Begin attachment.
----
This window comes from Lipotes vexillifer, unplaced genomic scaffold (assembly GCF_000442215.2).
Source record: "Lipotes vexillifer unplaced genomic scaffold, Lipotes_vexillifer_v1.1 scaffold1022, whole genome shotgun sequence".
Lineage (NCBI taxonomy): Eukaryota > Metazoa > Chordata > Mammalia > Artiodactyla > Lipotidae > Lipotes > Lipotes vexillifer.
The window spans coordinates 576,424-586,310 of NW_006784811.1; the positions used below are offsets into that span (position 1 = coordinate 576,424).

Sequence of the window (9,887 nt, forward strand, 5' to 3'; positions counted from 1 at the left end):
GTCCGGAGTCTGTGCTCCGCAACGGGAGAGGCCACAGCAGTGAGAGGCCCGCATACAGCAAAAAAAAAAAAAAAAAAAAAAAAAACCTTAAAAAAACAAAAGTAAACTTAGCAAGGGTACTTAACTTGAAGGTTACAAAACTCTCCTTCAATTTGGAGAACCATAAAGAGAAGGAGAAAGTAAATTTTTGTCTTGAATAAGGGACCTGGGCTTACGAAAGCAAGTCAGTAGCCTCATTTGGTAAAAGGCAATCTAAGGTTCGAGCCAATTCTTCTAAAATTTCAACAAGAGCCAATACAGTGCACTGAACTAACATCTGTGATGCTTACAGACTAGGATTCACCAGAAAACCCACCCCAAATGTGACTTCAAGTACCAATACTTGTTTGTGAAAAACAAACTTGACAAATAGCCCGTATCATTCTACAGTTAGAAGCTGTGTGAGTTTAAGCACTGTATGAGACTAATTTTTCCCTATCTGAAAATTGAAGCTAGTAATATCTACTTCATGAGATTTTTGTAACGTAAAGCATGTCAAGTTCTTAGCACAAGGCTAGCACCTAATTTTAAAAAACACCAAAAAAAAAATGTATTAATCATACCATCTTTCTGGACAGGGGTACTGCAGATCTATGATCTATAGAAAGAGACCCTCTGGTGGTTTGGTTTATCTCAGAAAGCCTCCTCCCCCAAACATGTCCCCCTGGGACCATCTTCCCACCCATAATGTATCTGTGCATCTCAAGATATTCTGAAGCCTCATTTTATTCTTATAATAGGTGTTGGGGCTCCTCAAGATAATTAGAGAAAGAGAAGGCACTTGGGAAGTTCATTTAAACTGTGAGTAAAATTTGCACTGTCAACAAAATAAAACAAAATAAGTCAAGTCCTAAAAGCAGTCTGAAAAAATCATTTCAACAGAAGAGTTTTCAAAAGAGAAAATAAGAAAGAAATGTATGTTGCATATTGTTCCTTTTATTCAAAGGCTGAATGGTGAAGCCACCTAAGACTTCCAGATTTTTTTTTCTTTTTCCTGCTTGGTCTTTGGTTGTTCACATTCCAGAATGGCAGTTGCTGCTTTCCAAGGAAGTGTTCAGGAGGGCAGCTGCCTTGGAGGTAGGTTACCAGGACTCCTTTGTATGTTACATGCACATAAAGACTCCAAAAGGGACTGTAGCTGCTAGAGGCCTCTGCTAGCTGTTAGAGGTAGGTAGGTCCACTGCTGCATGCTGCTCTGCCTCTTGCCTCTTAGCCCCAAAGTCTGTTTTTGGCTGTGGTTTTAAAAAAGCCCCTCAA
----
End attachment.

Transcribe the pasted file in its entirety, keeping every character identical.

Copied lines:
This window comes from Lipotes vexillifer, unplaced genomic scaffold (assembly GCF_000442215.2).
Source record: "Lipotes vexillifer unplaced genomic scaffold, Lipotes_vexillifer_v1.1 scaffold1022, whole genome shotgun sequence".
Lineage (NCBI taxonomy): Eukaryota > Metazoa > Chordata > Mammalia > Artiodactyla > Lipotidae > Lipotes > Lipotes vexillifer.
The window spans coordinates 576,424-586,310 of NW_006784811.1; the positions used below are offsets into that span (position 1 = coordinate 576,424).

Sequence of the window (9,887 nt, forward strand, 5' to 3'; positions counted from 1 at the left end):
GTCCGGAGTCTGTGCTCCGCAACGGGAGAGGCCACAGCAGTGAGAGGCCCGCATACAGCAAAAAAAAAAAAAAAAAAAAAAAAAACCTTAAAAAAACAAAAGTAAACTTAGCAAGGGTACTTAACTTGAAGGTTACAAAACTCTCCTTCAATTTGGAGAACCATAAAGAGAAGGAGAAAGTAAATTTTTGTCTTGAATAAGGGACCTGGGCTTACGAAAGCAAGTCAGTAGCCTCATTTGGTAAAAGGCAATCTAAGGTTCGAGCCAATTCTTCTAAAATTTCAACAAGAGCCAATACAGTGCACTGAACTAACATCTGTGATGCTTACAGACTAGGATTCACCAGAAAACCCACCCCAAATGTGACTTCAAGTACCAATACTTGTTTGTGAAAAACAAACTTGACAAATAGCCCGTATCATTCTACAGTTAGAAGCTGTGTGAGTTTAAGCACTGTATGAGACTAATTTTTCCCTATCTGAAAATTGAAGCTAGTAATATCTACTTCATGAGATTTTTGTAACGTAAAGCATGTCAAGTTCTTAGCACAAGGCTAGCACCTAATTTTAAAAAACACCAAAAAAAAAATGTATTAATCATACCATCTTTCTGGACAGGGGTACTGCAGATCTATGATCTATAGAAAGAGACCCTCTGGTGGTTTGGTTTATCTCAGAAAGCCTCCTCCCCCAAACATGTCCCCCTGGGACCATCTTCCCACCCATAATGTATCTGTGCATCTCAAGATATTCTGAAGCCTCATTTTATTCTTATAATAGGTGTTGGGGCTCCTCAAGATAATTAGAGAAAGAGAAGGCACTTGGGAAGTTCATTTAAACTGTGAGTAAAATTTGCACTGTCAACAAAATAAAACAAAATAAGTCAAGTCCTAAAAGCAGTCTGAAAAAATCATTTCAACAGAAGAGTTTTCAAAAGAGAAAATAAGAAAGAAATGTATGTTGCATATTGTTCCTTTTATTCAAAGGCTGAATGGTGAAGCCACCTAAGACTTCCAGATTTTTTTTTCTTTTTCCTGCTTGGTCTTTGGTTGTTCACATTCCAGAATGGCAGTTGCTGCTTTCCAAGGAAGTGTTCAGGAGGGCAGCTGCCTTGGAGGTAGGTTACCAGGACTCCTTTGTATGTTACATGCACATAAAGACTCCAAAAGGGACTGTAGCTGCTAGAGGCCTCTGCTAGCTGTTAGAGGTAGGTAGGTCCACTGCTGCATGCTGCTCTGCCTCTTGCCTCTTAGCCCCAAAGTCTGTTTTTGGCTGTGGTTTTAAAAAAGCCCCTCAA